Preemo also discusses how Jeru dissed Biggie on 1996’s “One Day,” which strained the relationship the “Unbelievable” producer had with the MC for a short time. ‘Ru and Biggie were onetime friends prior though. “We had a heated discussion,” Preemo says. “The main discussion was between Puff’ and Jeru,” he says of Big’s employer and Gang Starr’s then-star pupil. “Ya Playin’ Yaself,” which used the same sample as Junior M.A.F.I.A.’s “Players Anthem” further caused a rift between the two MCs. “10 Crack Commandments” began as a ‘Ru-rapping promo for The Angie Martinez Show on HOT 97. Puff Daddy heard it and requested the track, which Big rocked on Life After Death (later prompting a Public Enemy/Chuck D lawsuit).
Biggie Wanted To Sign N.O.R.E. and Cam’ron
While The Notorious B.I.G. and manager Lance “Un” Rivera worked with Big Beat/Atlantic (through Undeas Entertainment) for Junior M.A.F.I.A., there were more artists to be added. Cease says, at 21:20, “He was already trying to venture out and do projects for us: my [The Wonderful World of Cease A Leo], Lil’ Kim’s [Hard Core], Junior M.A.F.I.A.’s [Conspiracy]. He was trying to sign Charli Baltimore, he was gonna sign [Cam’ron]. He was gonna sign N.O.R.E. So Big was really trying to get to that mogul [space].” Undeas would later sign and release music from Cam’ and Charli.
#BonusBeat: Recognizing one of Hip-Hop’s most meaningful anniversaries, J. Period has curated a “DJ Pack” remix edition of March 9. Pulling highlights from the trilogy, the DJ/producer made this 20-track version available for free download. As he tells Ambrosia For Heads, these are “Notorious B.I.G. classics remixed for club, radio and mixtape DJs… and die-hard Biggie fans everywhere.”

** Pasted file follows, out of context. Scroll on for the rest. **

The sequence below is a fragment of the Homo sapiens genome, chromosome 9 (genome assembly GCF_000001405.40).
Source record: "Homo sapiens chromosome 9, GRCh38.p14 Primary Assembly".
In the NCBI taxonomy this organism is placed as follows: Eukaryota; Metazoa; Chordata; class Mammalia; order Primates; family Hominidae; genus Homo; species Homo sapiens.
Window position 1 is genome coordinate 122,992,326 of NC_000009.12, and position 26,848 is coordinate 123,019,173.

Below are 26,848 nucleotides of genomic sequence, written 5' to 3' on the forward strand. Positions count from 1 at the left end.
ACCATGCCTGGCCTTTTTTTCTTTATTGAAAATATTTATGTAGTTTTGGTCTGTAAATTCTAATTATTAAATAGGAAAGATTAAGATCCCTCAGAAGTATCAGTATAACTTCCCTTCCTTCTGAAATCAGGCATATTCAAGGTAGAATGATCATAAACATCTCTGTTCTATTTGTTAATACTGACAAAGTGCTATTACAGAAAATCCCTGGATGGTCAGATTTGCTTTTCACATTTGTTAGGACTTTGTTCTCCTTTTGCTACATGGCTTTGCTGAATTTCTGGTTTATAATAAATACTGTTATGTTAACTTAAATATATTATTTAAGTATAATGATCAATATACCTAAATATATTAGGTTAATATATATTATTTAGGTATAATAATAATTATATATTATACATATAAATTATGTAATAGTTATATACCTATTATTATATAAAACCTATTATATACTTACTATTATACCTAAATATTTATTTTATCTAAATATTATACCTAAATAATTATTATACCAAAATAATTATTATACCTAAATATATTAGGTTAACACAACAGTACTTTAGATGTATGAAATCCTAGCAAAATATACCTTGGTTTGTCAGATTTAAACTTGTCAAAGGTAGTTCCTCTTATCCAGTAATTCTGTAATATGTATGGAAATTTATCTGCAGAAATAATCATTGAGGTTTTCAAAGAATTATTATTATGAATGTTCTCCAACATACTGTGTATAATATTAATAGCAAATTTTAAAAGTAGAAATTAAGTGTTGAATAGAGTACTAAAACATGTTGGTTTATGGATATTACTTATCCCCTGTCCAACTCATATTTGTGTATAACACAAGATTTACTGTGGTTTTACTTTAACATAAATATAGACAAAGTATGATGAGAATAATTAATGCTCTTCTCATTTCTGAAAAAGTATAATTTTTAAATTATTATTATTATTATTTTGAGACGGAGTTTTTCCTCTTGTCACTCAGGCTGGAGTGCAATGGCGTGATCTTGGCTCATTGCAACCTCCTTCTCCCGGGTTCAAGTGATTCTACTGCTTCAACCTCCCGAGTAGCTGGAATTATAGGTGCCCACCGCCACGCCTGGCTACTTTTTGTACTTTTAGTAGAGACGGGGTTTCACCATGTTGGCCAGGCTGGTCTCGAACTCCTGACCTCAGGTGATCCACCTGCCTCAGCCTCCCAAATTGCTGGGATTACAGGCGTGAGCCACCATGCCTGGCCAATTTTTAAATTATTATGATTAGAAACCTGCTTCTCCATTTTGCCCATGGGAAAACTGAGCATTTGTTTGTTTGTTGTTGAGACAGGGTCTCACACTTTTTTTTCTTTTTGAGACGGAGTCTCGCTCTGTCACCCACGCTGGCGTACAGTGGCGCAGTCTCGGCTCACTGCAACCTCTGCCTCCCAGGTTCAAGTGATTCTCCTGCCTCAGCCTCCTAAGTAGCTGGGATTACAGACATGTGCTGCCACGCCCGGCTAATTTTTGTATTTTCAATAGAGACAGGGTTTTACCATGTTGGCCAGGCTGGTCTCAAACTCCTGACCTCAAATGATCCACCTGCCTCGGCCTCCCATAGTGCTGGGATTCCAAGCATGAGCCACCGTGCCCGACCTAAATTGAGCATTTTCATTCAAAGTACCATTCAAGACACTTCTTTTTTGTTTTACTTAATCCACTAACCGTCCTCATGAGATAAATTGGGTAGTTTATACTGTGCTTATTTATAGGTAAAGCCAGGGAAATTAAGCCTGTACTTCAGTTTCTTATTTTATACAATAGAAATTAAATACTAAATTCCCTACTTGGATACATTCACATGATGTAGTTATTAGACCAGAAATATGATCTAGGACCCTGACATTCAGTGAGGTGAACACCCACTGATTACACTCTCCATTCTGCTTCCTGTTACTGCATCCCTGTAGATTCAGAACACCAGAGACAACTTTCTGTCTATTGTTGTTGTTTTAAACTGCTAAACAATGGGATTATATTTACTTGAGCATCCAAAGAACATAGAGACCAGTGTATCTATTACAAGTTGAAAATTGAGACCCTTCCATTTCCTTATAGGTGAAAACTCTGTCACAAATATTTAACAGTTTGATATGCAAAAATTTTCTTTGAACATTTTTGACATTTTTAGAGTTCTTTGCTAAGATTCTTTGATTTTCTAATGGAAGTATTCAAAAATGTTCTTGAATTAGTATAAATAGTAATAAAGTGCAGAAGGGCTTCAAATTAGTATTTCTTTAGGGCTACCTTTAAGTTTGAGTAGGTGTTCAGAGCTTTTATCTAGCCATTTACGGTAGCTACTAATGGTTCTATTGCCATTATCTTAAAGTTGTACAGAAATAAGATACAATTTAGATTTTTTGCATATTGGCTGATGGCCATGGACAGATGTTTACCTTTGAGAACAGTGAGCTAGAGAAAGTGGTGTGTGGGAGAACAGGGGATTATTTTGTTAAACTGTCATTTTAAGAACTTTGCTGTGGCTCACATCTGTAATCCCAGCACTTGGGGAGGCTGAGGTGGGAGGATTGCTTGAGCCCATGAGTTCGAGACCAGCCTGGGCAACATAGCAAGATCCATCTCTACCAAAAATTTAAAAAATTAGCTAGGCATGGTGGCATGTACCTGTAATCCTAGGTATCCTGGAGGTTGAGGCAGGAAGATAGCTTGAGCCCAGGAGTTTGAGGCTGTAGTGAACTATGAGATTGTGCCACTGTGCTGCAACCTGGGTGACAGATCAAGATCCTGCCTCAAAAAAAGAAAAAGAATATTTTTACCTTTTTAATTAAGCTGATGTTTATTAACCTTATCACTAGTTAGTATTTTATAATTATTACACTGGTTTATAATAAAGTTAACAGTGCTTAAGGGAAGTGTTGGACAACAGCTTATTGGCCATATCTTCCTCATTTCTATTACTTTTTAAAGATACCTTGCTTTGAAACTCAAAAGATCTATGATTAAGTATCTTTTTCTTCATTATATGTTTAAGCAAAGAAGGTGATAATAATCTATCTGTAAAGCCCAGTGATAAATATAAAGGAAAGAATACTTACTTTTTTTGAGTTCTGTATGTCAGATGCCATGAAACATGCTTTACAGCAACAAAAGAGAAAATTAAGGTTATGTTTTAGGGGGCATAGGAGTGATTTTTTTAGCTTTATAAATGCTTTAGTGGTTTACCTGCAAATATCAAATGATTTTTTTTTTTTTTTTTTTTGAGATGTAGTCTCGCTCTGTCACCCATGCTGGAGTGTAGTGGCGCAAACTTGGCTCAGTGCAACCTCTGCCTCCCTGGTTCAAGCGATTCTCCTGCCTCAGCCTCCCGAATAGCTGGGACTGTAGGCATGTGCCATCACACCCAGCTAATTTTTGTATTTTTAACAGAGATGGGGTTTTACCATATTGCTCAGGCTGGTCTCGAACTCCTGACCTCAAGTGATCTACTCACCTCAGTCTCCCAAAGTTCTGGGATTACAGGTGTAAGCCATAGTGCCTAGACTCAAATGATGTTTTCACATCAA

1. Another/Dreamin [J.PERIOD MARCH 9 REMIX] (Clean)
2. Benjamins/Things You Do [J.PERIOD MARCH 9 REMIX] (Dirty)
3. Big Poppa / Xxplosive [J.PERIOD MARCH 9 REMIX] (Clean)
4. Carmina Hates Victory [J.PERIOD MARCH 9 REMIX] (Clean)
5. Flava in Ya Ear/PSA [J.PERIOD MARCH 9 REMIX] (Dirty)
6. Goin Back to Cali (3 Strikes) [J.PERIOD MARCH 9 REMIX] (Dirty)
7. Hypnotize/Coldcut [J.PERIOD MARCH 9 REMIX] (Clean)
8. Spread Love (Juicy) [J.PERIOD MARCH 9 REMIX] (Clean)
9. In the Limelight (Juicy) [J.PERIOD MARCH 9 REMIX] (Clean)
10. Long Kiss Menace [J.PERIOD MARCH 9 REMIX] (Dirty)
11. Niggaz Bleed/Compton’s Most [J.PERIOD MARCH 9 REMIX] (Dirty)
12. In The System feat. Jay Electronica [J.PERIOD MARCH 9 REMIX] (Exclusive)
13. Three More Chances [J.PERIOD MARCH 9 REMIX] (Clean)
14. One More Chance in the Club [J.PERIOD MARCH 9 REMIX] (Clean)
15. Queen B Inna Dancehall [J.PERIOD MARCH 9 REMIX] (Dirty)
16. Sky’s The Limit [J.PERIOD MARCH 9 REMIX] (Dirty)
17. You Be Thinkin (8 Bar Intro) [J.PERIOD MARCH 9 REMIX] (Dirty)
18. Youngs Compton Gs [J.PERIOD MARCH 9 REMIX] (Dirty)
19. Put Your Notorious Hands [J.PERIOD MARCH 9 REMIX] (Dirty)
20. Spit Yo Game/Hip Hop [J.PERIOD MARCH 9 REMIX] (Dirty)
As an added bonus, J. Period’s March 9, Volume 3 mix for stream:
The streams to all parts of J. Period’s March 9 Biggie tribute trilogy series is available at his site.